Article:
That jolly yellow thing in the sky is still here. Any longer and it might qualify for the Yorkshire Cricket Team. I understand it’s called The Sun. A simple name yet so confusing for kids like our Son. Is it a Sun or is it a Son.

So on to this weeks spelling test. Ok campers your simple words this week are

Alliteration, Onomatopoeia, Simile, Metaphor, Slang, Rhetorically, Personification, Emotive, Language, Imagery, Verb, Adjective, Adverb.

See I predicted it was only a matter of time before the poor kids had to try and spell complex dinosaur names. The Onomatopoeia was always my favourite flying dinosaur…..

I think school probably thinks that the spellings are getting too easy so they have now added a twist. Previously the teacher would say the actual word to be spelt and the kids tried to write it down. This week the teacher won’t say the word. Instead she will read out a definition and the kids have to decide which word it describes – then spell it. Easy with Onomatopoeia as it will be the only dinosaur….. if only.

So the kids will have to work out which of the above words fits with what the teacher definitions are and then try to spell it. From definitions like these

This is a word that imitates or suggests the source of the sound that it describes

This is when something is said to be something else

A describing word. Sometimes there are three together to make it more effective

A word describing how something is done

This is the repetition of letter sound at the start of a word

What chance has a dyslexic kid got when he struggles to spell and as a result has never really understood the technicalities of the English Language. But what do I know. A simple parent compared to the might and intellectual magnificence of the current government education regime. As our PM’s Dad publicly stated when he stood in for his Son in an interview.

Spelling “Pinocchio? That requires a degree of literacy, which I think the great British public doesn’t necessarily have.”

Its hard being a PM so he only handpicks a few interviews these days. Better to send his Dad. But the message is clear. The great unwashed didn’t go to Eton and Oxford. They are basically illiterate. They need to be force fed things like spelling.

I am one of the great unwashed. An illiterate who went to a poor sinkhole Comprehensive School and only to the clearly unworthy Warwick University. Maybe we are illiterate for a reason. The dreadful state of our crumbling education system. An education system that lets down so many kids. Which discriminates against those who don’t fit the mould. Money allows you to buy a better education. The money which the PMs Dad easily forked out to send his Son to Eton. But in the real world the majority struggle on. Dealing with an education system which has been systematically screwed by those with a view of the world so like that of PM and his Dad.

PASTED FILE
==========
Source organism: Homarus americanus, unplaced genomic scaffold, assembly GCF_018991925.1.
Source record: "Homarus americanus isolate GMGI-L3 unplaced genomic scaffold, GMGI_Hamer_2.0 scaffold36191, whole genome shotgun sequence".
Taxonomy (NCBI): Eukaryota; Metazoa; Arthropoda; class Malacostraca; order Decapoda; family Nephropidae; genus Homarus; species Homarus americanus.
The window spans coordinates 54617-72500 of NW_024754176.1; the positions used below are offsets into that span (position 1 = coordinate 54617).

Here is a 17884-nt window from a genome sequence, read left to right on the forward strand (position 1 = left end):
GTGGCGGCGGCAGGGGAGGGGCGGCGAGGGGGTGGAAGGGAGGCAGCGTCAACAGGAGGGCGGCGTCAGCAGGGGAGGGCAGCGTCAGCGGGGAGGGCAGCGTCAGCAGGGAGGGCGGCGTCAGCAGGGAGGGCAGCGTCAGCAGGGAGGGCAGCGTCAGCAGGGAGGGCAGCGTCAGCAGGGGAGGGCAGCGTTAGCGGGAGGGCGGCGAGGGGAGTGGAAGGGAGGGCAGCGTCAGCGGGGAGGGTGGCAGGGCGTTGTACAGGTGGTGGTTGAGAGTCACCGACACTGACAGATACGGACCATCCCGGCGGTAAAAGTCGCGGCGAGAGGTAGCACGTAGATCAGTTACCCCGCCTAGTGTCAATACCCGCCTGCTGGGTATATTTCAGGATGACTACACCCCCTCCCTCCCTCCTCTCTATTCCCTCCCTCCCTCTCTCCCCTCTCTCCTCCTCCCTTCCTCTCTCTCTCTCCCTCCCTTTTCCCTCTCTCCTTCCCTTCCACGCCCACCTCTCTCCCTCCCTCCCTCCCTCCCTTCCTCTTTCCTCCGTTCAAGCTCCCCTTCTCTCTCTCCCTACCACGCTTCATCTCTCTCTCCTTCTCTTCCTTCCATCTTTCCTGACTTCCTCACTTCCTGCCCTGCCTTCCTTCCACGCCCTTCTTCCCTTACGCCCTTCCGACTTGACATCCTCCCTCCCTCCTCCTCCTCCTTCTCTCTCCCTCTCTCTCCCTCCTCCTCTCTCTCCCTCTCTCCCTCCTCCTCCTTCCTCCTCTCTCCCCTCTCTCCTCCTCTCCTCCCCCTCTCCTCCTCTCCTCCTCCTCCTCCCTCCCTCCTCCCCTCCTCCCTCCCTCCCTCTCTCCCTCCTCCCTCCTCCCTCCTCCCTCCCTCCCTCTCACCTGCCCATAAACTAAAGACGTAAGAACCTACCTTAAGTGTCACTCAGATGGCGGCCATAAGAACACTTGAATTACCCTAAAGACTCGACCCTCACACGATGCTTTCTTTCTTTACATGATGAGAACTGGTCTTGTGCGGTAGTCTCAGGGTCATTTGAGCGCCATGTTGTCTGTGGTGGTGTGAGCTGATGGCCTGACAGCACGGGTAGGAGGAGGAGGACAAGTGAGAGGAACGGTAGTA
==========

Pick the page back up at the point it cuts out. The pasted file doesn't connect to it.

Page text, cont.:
I might not be able to spell Pinocchio but at least I know my pterodactyls from my Onomatopoeias.

64 thoughts on “Onomatopoeia

  1. Correct or incorrect spelling is NOT an indicator of intelligence. My stepdad and my Older Daughter are both very intelligent and horrible spellers.

    Before autocorrect, my daughter would choose simpler words because of her spelling. She knew ‘bigger’ words and their meanings but couldn’t spell them correctly. And she’s not dyslexic.

    Priorities are all messed up. With everything electronic now, spelling should be a low level concern😡.

    Liked by 4 people

    1. Beg to differ, KBG. But not viciously. Spelling is a necessity to good communication, especially in the English language, as is good grammar. Trying to read a teenager’s text message is nearly impossible to a fuddy duddy, but that is one intention of using slang in the first place.

      Liked by 3 people

      1. I agree, Gary, but people have stopped caring about correct spelling in all walks of life. No thanks to spelling and grammar programs that dominate the internet, they generally make things worse than better. I know a lot of people have trouble spelling, but lazy people who know how to spell but don’t care make me upset. There isno excuse.

        Liked by 2 people

  2. Gary, it might help to remind your son’s teacher that he has difficulty with this ambiguous approach to spellings because of his autism diagnosis, although it defies belief that you should have to do this! He could sit out this exercise and better spend the time engaged in a task which he takes responsibility for planning himself, which will develop his problem solving skills, his ability to become a self-directed learner and set him up for life long learning. Then gently remind teacher there are 100’s of ‘text to speech’ apps which take the pain out of spellings such as ‘Live Transcribe’ which your son can use to support his learning instead. Le grà, Marie